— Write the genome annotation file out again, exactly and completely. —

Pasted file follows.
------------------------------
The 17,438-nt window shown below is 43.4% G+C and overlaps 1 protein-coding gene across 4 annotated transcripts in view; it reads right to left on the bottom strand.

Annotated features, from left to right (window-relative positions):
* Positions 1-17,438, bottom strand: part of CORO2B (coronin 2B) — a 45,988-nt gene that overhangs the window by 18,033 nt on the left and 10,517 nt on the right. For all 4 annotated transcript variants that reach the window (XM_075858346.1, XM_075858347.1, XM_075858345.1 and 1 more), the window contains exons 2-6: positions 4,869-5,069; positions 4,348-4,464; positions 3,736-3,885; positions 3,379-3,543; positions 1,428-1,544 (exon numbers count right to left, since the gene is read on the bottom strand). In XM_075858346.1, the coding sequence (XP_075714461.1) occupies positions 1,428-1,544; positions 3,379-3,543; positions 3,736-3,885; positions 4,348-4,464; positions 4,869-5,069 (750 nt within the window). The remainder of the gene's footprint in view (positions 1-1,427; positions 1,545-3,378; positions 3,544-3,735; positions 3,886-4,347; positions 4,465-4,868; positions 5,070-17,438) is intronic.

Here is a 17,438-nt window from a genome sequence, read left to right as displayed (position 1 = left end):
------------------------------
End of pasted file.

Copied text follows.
The 17,438-nt window shown below is 43.4% G+C and overlaps 1 protein-coding gene across 4 annotated transcripts in view; it reads right to left on the bottom strand.

Annotated features, from left to right (window-relative positions):
* Positions 1-17,438, bottom strand: part of CORO2B (coronin 2B) — a 45,988-nt gene that overhangs the window by 18,033 nt on the left and 10,517 nt on the right. For all 4 annotated transcript variants that reach the window (XM_075858346.1, XM_075858347.1, XM_075858345.1 and 1 more), the window contains exons 2-6: positions 4,869-5,069; positions 4,348-4,464; positions 3,736-3,885; positions 3,379-3,543; positions 1,428-1,544 (exon numbers count right to left, since the gene is read on the bottom strand). In XM_075858346.1, the coding sequence (XP_075714461.1) occupies positions 1,428-1,544; positions 3,379-3,543; positions 3,736-3,885; positions 4,348-4,464; positions 4,869-5,069 (750 nt within the window). The remainder of the gene's footprint in view (positions 1-1,427; positions 1,545-3,378; positions 3,544-3,735; positions 3,886-4,347; positions 4,465-4,868; positions 5,070-17,438) is intronic.

Here is a 17,438-nt window from a genome sequence, read left to right as displayed (position 1 = left end):